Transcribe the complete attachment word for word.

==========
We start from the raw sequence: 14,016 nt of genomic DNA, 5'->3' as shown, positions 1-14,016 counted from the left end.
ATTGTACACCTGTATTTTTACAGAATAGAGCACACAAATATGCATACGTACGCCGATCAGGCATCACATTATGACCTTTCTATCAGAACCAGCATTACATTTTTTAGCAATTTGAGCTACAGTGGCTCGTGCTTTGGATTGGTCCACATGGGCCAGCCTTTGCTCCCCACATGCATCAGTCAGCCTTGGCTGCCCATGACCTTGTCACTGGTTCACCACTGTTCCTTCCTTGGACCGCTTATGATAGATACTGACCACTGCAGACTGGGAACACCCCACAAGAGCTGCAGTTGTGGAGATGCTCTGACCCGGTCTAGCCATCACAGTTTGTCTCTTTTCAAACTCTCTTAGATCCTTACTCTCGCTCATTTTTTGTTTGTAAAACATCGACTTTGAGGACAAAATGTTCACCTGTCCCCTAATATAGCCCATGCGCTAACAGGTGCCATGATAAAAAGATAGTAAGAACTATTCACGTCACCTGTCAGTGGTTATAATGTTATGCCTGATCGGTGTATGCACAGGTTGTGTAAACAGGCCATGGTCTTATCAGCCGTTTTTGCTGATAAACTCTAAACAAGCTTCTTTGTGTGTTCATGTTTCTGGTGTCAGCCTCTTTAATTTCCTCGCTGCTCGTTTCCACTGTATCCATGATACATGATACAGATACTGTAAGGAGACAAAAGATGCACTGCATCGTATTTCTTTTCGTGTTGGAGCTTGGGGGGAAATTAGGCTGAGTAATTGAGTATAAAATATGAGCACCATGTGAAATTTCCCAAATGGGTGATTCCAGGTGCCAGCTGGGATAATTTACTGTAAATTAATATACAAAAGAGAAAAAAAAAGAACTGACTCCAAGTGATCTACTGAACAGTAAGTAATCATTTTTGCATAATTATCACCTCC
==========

We start from the raw sequence: 14,016 nt of genomic DNA, 5'->3' as shown, positions 1-14,016 counted from the left end.
ATTGTACACCTGTATTTTTACAGAATAGAGCACACAAATATGCATACGTACGCCGATCAGGCATCACATTATGACCTTTCTATCAGAACCAGCATTACATTTTTTAGCAATTTGAGCTACAGTGGCTCGTGCTTTGGATTGGTCCACATGGGCCAGCCTTTGCTCCCCACATGCATCAGTCAGCCTTGGCTGCCCATGACCTTGTCACTGGTTCACCACTGTTCCTTCCTTGGACCGCTTATGATAGATACTGACCACTGCAGACTGGGAACACCCCACAAGAGCTGCAGTTGTGGAGATGCTCTGACCCGGTCTAGCCATCACAGTTTGTCTCTTTTCAAACTCTCTTAGATCCTTACTCTCGCTCATTTTTTGTTTGTAAAACATCGACTTTGAGGACAAAATGTTCACCTGTCCCCTAATATAGCCCATGCGCTAACAGGTGCCATGATAAAAAGATAGTAAGAACTATTCACGTCACCTGTCAGTGGTTATAATGTTATGCCTGATCGGTGTATGCACAGGTTGTGTAAACAGGCCATGGTCTTATCAGCCGTTTTTGCTGATAAACTCTAAACAAGCTTCTTTGTGTGTTCATGTTTCTGGTGTCAGCCTCTTTAATTTCCTCGCTGCTCGTTTCCACTGTATCCATGATACATGATACAGATACTGTAAGGAGACAAAAGATGCACTGCATCGTATTTCTTTTCGTGTTGGAGCTTGGGGGGAAATTAGGCTGAGTAATTGAGTATAAAATATGAGCACCATGTGAAATTTCCCAAATGGGTGATTCCAGGTGCCAGCTGGGATAATTTACTGTAAATTAATATACAAAAGAGAAAAAAAAAGAACTGACTCCAAGTGATCTACTGAACAGTAAGTAATCATTTTTGCATAATTATCACCTCC